Chaperones Shaiza Anwar and Haleema Ghannam wait for the arrival of 65 participants to the Islamic Society of Milwaukee Core Young Adults & Professionals’ Muslims Singles Event. Anwar is a member of the YA & P Leadership Team.

“A lot of young folks from the community are always asking us, ‘How can we connect with people across genders and do it in an appropriate way?’” said Anas Alhurani, 27, of Milwaukee, a member of the Islamic Society of Milwaukee Core Young Adults & Professionals Leadership Team. “Finding a good way to build a bridge across genders in a way that is supported by our community is tough.”

ISM Core Young Adults & Professionals aimed to solve that problem with a Muslims Singles Event for ages 25 – 40. Many in this age group are working in settings where they rarely meet other Muslims and find few opportunities to meet potential life partners, right at a time when they feel ready to start their own families.

ISM Core Young Adults & Professionals, serving adults ages 25-40, brings together young people interested in life’s bigger questions, said the group’s advisor and ISM imam Ameer Hamza. 

It meets twice a month for in-person events and connects on social media through a Telegram group, which now has 104 members, added Zeineb Selmane, 26, of Greenfield, the Young Adults & Professionals team leader.

Sixty-five people attended the Muslim Singles Event, June 11, at ISM’s Community Center at 8th and Layton Avenue, Milwaukee. Wisconsin Muslim Journal interviewed organizers and participants about their experience.

How it worked

Half Our Deen, a unique Muslim matchmaking service, screened participants, organized activities and provided an app for safe communication for the ISM Muslim Singles Event.

Knowing how to put together a singles event was a challenge, YA & P Leadership Team members said. The two big concerns were privacy and awkwardness.

“Privacy was the main concern,” said Alhurani. “In our conservative community, people don’t want their private information out there. They also worry about what others might say.”

“People don’t want to be seen as desperate,” Hamza added. “People who are more conservative may worry about their reputation. And they don’t want people from the community watching them. That’s why we didn’t disclose the location before the event and why we didn’t take photos.”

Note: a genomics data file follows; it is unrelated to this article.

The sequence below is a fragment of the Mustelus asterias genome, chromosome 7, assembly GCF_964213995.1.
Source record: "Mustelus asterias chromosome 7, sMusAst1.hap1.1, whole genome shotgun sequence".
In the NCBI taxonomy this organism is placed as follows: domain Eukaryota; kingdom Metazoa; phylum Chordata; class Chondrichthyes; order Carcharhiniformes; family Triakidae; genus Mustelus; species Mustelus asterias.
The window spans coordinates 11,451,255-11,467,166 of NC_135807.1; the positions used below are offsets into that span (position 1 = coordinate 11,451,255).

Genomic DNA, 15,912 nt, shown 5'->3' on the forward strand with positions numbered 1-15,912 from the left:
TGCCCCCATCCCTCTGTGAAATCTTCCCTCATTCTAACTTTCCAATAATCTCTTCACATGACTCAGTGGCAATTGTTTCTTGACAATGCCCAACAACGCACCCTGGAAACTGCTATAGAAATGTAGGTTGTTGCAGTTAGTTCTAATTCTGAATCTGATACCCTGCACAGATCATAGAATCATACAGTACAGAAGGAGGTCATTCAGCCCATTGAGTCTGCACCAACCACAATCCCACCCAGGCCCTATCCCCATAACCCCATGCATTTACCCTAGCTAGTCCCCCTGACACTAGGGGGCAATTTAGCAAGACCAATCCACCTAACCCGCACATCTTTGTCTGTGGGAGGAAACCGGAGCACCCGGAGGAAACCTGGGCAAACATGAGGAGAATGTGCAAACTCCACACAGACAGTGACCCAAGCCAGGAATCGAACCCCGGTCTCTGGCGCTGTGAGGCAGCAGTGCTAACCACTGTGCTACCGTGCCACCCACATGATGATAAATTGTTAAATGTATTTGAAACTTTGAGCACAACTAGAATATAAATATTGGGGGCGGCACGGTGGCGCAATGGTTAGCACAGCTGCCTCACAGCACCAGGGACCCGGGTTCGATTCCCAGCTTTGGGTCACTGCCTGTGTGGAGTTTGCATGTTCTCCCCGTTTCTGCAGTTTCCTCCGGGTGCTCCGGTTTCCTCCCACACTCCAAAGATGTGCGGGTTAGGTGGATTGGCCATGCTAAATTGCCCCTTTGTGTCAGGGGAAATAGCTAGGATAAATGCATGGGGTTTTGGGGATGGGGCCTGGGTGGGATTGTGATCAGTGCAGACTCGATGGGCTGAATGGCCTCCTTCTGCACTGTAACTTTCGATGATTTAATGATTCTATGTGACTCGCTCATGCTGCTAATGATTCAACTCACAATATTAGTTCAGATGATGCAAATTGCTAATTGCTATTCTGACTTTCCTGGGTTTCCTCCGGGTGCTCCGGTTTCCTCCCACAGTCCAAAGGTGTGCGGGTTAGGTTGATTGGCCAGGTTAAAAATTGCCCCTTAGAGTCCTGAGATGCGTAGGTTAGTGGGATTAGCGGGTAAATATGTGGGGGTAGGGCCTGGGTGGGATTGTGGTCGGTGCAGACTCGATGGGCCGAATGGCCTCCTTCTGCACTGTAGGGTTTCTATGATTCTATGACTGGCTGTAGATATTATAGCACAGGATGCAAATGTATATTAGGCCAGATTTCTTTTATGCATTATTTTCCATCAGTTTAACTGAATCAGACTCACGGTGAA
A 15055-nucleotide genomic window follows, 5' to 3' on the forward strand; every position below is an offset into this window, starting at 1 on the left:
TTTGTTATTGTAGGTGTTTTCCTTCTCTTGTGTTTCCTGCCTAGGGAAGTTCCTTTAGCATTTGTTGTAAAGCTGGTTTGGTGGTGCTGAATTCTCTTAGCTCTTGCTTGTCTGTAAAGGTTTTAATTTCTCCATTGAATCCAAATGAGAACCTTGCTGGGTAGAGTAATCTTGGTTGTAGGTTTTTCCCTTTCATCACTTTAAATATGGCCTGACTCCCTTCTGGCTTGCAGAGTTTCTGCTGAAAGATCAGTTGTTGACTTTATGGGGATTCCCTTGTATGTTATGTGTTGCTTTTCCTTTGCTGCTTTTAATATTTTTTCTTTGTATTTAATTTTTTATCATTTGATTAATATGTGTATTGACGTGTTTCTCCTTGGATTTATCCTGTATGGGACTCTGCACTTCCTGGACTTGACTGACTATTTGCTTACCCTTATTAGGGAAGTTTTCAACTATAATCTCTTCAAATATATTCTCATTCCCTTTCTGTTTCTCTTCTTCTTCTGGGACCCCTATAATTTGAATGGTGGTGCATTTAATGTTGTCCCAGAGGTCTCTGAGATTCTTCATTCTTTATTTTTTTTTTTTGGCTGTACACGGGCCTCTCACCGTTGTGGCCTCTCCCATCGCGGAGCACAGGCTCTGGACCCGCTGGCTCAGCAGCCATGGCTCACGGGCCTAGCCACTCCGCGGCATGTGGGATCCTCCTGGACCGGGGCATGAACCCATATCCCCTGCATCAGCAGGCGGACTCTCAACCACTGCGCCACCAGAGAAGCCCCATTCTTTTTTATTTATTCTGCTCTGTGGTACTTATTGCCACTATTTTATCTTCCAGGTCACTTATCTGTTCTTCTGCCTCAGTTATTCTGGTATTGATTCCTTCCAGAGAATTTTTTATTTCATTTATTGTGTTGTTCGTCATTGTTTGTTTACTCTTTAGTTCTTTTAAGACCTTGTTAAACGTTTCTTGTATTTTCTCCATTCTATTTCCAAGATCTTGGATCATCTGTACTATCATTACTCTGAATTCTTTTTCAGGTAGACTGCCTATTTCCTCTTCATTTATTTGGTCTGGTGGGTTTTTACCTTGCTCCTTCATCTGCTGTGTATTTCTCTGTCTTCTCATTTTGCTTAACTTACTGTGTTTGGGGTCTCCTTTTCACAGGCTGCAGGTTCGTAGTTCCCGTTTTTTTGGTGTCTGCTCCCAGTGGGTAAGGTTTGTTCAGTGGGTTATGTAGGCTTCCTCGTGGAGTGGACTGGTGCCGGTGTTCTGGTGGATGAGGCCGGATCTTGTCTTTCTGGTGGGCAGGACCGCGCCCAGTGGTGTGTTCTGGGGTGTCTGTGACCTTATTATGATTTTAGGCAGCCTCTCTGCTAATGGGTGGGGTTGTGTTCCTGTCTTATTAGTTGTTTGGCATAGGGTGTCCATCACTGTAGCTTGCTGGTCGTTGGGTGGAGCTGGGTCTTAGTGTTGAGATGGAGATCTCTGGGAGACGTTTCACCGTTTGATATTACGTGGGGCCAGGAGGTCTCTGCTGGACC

“When we found out that there is this beautiful company called ‘Half Our Deen,’ we researched them and were impressed by the level of privacy they provide,” Alhurani said. 

According to its website, Half Our Deen “is a private service created specifically to help Muslims find their other half.” It uses compatibility tests that focus on “areas that are important to Muslims, including faith, personality, family and social life.” Test results are used for screening participants, organizing live events and online communication.

“A matrimonial event takes very specialized skill,” Hamza said. “We didn’t want people to have an awkward experience. Half Our Deen does programs all over the country.”

Surveys completed by participants in advance were used to organize seating arrangements at round tables of eight. People were seated with others who might be matches.

Anas Alhurani, 27, of Milwaukee, a member of the Young Adults & Professionals Leadership Team, says the organization has been the “bridge back to my community.”

Half Our Deen used surveys to select participants in a way that increased the chances of matches, Selmane said. The Milwaukee event was advertised on the service’s website. They received 189 applications for this event, selected 71 and, of those, 65 attended. Although most participants were from Wisconsin and Illinois, several other states and even other countries were represented. 

Half Our Deen brought their signature activities, designed to avoid awkwardness and bring out people’s personalities, Hamza said. Unlike speed dating, “where you are awkwardly conversing about the weather,” at the ISM event, participants played games together and saw each other in action, he said.

In one game, participants were given cards with ingredients and sent on a mission to find all the ingredients they needed for their recipe. They had to mingle and negotiate. Another game involved finding unique commonalities among people seated at their table, creating a list of unique characteristics not mentioned by any other group.

In another game, multiple teams competed in a version of charades where all the team members except one are acting out the answer. The first team who successfully gets the right answer across to its member won.

Left: The Young Adults & Professionals Leadership Team decorated the ISM Community Center  for the Muslim Singles Event. Right: Hiba Khan and Zeineb Selmane, members of the YA & P Leadership Team at an ISM Core Ramadan iftar in April.

“The Half Our Deen activity leader dropped gems about the reality of attraction to move the thinking to a more than superficial analysis to things needed in a marriage,” Hamza said. “It augmented the experience.”

In addition to the professionals, the ISM YA & P Leadership Team worked for months on the event, Selmane said. They created original publicity, selected a location that was kept secret, created a menu of easy-to-eat finger food, decorated and took care of many other details, she said.

The YA & P Leadership Team includes: Zeineb Selmane, Shaiza Anwar, Anas Alhurani, Abdullah Akhtar and Hiba Khan. Imam Ameer Hamza serves as advisor.

One of the first things the YA & P Leadership Team did was change the event’s name from “Matrimonial Event” to “Muslim Singles Event” in response to early feedback, Selmane said. They realized that calling it a “matrimonial” event created pressure and high expectations, she said.

“When people asked me about the event, I told them, ‘It’s not that you’ll leave the event with a ring on your finger,’” said Selmane. “It’s just an opportunity to talk to people.”